Continuing to the top, where parking is also available, you can see to the southeast, on the valley floor, two side-by-side lakes called The Kettles or The Potholes.  A sign explains they were formed millennia ago as chunks of ice broke off from retreating glaciers more than half a mile thick, and were pushed into the ground. As the ice melted the deep depressions or “kettles” remained, becoming lakes.

Visitors look down on Jackson Hole and Snake River.

Visitors look down on Jackson Hole and Snake River.

The Snake River, dammed in 1905 to enlarge existing Jackson Lake, is a formidable stream up close. But from this high-up vantage it’s ribbon-slim, looping along the valley. U.S. Highway 191, which runs parallel, is the width of a hair, the cars no bigger than pencil points. Off to the northeast, a distant puddle is sizeable Emma Matilda Lake.

If you have the time and inclination, you may want to hike the six-mile (round trip) Signal Mountain Summit Trail, a moderately strenuous trek to Jackson Point Overlook — where the views are worth the effort.

A park brochure lists 15 different day hikes, ranging in difficulty from easy to strenuous. All are most likely worthy, though our three days allowed us time for only three: 2.5-mile Polecat Creek Loop Trail (at Flagg Ranch); 6.6-mile Jenny Lake Loop (a 10-minute shuttle boat ride across the lake shortens the hike considerably); and two-mile Lakeshore Trail (at Colter Bay). These trails are mostly level and considered easy.

Other park activities include biking the park’s nearly 100 miles of paved roads and a lovely eight-mile trail that parallels Teton Park Road beginning at Moose Junction; boating (there are guided cruises and fishing on Jackson Lake and Jenny Lake, and boats and canoes can be rented); float trips on the Snake; horseback riding and wagon rides; and rock climbing. Winter activities include skiing, snowmobiling, snowshoeing and sleigh rides.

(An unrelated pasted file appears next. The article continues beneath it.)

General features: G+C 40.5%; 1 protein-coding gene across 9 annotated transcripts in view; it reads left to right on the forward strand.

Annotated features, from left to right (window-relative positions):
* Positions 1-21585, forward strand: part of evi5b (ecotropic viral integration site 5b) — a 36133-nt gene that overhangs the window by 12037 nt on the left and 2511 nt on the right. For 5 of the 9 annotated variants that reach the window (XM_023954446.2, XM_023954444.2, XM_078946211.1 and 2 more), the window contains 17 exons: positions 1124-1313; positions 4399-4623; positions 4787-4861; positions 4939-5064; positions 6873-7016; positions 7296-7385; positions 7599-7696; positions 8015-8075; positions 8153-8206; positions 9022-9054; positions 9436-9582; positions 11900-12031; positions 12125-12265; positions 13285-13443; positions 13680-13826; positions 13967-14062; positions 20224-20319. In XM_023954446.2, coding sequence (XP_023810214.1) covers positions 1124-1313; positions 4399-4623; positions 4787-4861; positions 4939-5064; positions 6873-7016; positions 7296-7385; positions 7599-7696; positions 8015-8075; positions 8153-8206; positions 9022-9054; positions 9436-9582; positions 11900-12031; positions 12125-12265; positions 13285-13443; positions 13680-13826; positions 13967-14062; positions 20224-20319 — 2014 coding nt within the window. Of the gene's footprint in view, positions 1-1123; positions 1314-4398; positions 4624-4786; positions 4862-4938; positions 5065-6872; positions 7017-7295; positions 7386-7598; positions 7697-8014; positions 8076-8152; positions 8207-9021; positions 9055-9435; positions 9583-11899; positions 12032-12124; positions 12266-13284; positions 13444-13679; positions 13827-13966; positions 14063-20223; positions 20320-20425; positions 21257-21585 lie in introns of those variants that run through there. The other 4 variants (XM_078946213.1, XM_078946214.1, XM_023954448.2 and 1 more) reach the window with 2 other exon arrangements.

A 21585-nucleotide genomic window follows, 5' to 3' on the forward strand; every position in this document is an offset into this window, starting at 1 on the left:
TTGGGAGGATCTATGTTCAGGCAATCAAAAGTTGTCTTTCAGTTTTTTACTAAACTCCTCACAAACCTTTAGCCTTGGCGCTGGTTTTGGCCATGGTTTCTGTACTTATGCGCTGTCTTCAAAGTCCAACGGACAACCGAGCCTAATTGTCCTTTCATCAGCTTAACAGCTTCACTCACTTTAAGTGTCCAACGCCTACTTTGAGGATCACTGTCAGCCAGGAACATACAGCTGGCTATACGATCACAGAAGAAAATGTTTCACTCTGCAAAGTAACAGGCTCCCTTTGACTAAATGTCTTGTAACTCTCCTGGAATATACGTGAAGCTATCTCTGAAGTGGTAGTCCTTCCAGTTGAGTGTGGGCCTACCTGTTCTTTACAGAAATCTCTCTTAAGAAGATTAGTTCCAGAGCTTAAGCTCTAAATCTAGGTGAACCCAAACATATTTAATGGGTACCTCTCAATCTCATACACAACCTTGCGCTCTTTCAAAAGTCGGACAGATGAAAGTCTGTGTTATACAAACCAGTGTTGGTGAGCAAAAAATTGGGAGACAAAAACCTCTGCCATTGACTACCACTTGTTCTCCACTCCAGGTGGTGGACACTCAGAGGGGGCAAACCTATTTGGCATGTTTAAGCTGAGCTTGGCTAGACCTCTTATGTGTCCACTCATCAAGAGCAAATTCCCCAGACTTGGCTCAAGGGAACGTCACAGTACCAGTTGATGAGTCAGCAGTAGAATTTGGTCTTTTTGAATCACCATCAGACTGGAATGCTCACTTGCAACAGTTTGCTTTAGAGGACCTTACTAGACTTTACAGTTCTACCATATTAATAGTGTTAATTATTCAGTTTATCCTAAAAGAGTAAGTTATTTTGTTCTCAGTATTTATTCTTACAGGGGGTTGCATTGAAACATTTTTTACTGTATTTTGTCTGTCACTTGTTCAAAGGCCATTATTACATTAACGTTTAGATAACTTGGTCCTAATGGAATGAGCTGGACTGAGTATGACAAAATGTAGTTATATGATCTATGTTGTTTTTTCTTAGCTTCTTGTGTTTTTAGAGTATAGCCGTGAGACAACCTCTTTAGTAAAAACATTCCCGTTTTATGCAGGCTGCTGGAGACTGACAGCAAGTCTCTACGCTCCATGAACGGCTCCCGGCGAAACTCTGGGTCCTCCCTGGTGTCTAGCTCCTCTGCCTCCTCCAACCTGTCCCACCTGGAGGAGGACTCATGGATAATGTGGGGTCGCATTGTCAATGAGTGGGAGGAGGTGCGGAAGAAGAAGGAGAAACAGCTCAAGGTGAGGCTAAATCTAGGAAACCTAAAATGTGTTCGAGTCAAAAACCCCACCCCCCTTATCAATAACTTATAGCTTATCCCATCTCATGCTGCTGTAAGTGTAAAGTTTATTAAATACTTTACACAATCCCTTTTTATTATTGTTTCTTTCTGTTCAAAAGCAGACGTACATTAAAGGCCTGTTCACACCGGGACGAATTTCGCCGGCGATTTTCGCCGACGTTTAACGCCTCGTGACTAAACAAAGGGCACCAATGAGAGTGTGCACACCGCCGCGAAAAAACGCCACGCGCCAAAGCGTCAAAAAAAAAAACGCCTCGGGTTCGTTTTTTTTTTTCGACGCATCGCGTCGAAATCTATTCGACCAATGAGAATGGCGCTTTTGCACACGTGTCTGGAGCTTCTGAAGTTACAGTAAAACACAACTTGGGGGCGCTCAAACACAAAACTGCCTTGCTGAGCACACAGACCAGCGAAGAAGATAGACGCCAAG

The steep bank of Jenny Lake is a glacial dam formed by a glacier that crawled down out of the mountains.

The steep bank of Jenny Lake is a glacial dam formed by a glacier that crawled down out of the mountains.

Park information is available at Jenny Lake Visitor Center and at the more extensive Colter Bay Visitor Center, which also includes a bookstore/gift shop and a fascinating Indian Arts Museum. Among the exhibits are an array of gorgeous antique baskets, early 20th century Navajo rugs, dozens of ornate beaded moccasins, Sioux saddlebags, Bandolier shoulder bags, Crow medicine containers and more.

Each week during the summer months, different Native American artisans come to demonstrate their work. On this occasion beader Debbie LaMere, a Shoshone from Idaho, was in the museum making elaborate beaded pendants featuring turtles, bears and others carved from rose quartz, agate, turquoise and white buffalo stone. Her husband, Willie LaMere, sat nearby knapping arrowheads and bird points from green volcanic glass, which he also makes into pendants. He also fashions earrings and other items from seed beads and porcupine quills.

He explains that porcupines, which sprout some 37,000 quills, are caught by the tail and wrapped in a towel, which when removed bristles with quills – they’re barbed only on the business end. The animal is not killed or injured, he said, as “we believe to hurt it would bring bad weather.” The LaMeres are here every season to demonstrate and sell their work.

We had questions about the park, and quickly had them answered by long-time park ranger Laine Thom, a Shoshone-Goshute-Paiute, who was behind the counter at the bookstore. He explained that the earthen dam at Jackson Lake burst in 1910, and was replaced with concrete six years later. Today, the 420-foot deep lake is half again larger than it was a century ago.